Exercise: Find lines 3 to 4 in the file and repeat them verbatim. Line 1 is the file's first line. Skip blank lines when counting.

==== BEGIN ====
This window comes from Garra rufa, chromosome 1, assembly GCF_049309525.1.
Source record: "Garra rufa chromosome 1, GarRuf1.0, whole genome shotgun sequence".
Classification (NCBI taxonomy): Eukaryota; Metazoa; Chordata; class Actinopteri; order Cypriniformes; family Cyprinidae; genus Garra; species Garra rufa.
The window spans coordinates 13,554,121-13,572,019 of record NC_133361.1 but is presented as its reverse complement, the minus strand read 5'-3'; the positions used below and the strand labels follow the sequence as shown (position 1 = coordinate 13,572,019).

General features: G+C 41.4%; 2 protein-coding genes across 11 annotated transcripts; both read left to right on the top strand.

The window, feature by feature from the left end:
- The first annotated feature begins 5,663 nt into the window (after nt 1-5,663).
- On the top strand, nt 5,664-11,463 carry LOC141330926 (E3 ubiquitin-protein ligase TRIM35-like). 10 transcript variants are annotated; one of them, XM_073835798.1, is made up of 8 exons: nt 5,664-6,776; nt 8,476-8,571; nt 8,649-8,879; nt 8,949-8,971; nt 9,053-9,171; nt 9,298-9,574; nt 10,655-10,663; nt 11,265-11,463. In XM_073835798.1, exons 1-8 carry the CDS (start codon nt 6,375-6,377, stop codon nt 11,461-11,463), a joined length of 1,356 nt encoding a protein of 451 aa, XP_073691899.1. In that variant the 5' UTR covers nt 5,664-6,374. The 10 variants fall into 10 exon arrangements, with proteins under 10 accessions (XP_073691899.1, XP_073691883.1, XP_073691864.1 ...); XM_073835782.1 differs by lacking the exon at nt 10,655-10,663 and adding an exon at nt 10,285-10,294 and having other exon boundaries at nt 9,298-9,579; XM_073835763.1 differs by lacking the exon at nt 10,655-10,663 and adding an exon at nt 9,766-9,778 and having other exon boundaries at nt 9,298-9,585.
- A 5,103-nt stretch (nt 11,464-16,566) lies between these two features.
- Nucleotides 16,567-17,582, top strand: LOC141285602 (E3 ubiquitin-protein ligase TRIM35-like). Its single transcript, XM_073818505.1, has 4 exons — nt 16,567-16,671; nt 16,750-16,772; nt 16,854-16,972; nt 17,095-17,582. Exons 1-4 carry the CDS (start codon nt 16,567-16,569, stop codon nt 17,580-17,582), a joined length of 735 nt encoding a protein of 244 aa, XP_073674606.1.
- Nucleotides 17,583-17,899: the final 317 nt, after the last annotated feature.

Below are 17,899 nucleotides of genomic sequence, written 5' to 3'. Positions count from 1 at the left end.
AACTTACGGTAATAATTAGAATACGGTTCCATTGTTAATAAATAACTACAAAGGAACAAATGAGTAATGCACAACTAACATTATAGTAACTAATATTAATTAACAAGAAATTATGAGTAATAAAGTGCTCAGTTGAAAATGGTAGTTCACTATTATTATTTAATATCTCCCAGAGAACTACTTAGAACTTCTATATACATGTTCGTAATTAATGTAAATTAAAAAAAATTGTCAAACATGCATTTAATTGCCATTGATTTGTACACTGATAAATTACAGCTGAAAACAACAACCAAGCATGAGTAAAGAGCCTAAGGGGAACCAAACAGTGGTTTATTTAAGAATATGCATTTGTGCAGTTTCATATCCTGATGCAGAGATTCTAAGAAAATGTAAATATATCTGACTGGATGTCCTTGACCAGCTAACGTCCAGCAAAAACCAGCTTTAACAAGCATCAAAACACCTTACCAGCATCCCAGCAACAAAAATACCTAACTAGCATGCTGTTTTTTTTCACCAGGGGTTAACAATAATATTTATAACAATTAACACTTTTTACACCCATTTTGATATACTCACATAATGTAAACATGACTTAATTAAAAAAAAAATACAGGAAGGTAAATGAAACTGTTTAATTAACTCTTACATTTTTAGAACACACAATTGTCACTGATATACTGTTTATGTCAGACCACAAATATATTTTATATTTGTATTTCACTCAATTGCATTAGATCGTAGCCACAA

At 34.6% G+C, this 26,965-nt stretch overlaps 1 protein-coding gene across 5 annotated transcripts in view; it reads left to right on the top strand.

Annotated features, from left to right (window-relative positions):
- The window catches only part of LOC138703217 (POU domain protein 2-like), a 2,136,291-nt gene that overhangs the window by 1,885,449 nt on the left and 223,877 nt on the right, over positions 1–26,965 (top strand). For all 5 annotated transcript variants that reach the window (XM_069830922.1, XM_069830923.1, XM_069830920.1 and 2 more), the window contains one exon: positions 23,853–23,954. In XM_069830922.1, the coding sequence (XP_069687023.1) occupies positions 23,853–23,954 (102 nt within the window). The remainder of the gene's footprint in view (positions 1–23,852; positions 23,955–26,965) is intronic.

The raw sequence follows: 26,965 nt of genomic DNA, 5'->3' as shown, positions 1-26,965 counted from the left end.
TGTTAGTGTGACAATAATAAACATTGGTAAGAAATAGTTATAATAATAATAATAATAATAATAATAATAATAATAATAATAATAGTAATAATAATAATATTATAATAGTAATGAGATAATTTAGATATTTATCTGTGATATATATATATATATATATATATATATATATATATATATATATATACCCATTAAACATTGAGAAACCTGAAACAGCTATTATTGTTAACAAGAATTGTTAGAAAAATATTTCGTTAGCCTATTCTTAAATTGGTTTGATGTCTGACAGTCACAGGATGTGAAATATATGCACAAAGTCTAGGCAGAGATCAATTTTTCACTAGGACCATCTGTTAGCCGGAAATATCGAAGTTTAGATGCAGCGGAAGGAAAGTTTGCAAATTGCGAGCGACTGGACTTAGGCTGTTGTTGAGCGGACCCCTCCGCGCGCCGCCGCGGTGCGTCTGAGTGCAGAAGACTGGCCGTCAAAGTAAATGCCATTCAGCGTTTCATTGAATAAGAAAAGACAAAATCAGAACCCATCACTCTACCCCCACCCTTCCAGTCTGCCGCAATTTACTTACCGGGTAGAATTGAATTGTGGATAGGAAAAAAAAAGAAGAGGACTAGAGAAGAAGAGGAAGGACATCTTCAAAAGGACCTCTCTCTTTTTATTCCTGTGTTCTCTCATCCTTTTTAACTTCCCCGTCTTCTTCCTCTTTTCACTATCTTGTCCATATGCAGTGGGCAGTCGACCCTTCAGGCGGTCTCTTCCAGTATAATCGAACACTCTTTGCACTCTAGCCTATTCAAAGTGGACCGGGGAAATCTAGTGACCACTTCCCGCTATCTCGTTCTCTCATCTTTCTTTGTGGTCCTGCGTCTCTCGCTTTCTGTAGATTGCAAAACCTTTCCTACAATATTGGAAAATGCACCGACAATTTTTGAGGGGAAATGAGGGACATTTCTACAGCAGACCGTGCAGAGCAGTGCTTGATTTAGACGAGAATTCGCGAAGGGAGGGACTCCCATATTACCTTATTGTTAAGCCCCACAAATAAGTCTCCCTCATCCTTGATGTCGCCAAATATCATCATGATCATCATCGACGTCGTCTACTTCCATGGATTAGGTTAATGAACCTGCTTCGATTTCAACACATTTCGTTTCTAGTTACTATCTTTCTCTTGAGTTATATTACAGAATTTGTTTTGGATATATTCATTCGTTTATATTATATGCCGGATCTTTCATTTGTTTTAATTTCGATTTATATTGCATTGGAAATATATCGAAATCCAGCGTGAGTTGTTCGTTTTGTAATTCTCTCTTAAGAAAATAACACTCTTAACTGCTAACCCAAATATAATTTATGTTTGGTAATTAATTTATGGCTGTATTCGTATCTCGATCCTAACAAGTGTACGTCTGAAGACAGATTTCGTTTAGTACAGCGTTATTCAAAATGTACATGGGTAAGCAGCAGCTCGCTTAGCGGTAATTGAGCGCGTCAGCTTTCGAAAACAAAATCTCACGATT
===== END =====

Classification (NCBI taxonomy): Eukaryota; Metazoa; Chordata; class Actinopteri; order Cypriniformes; family Cyprinidae; genus Garra; species Garra rufa.
The window spans coordinates 13,554,121-13,572,019 of record NC_133361.1 but is presented as its reverse complement, the minus strand read 5'-3'; the positions used below and the strand labels follow the sequence as shown (position 1 = coordinate 13,572,019).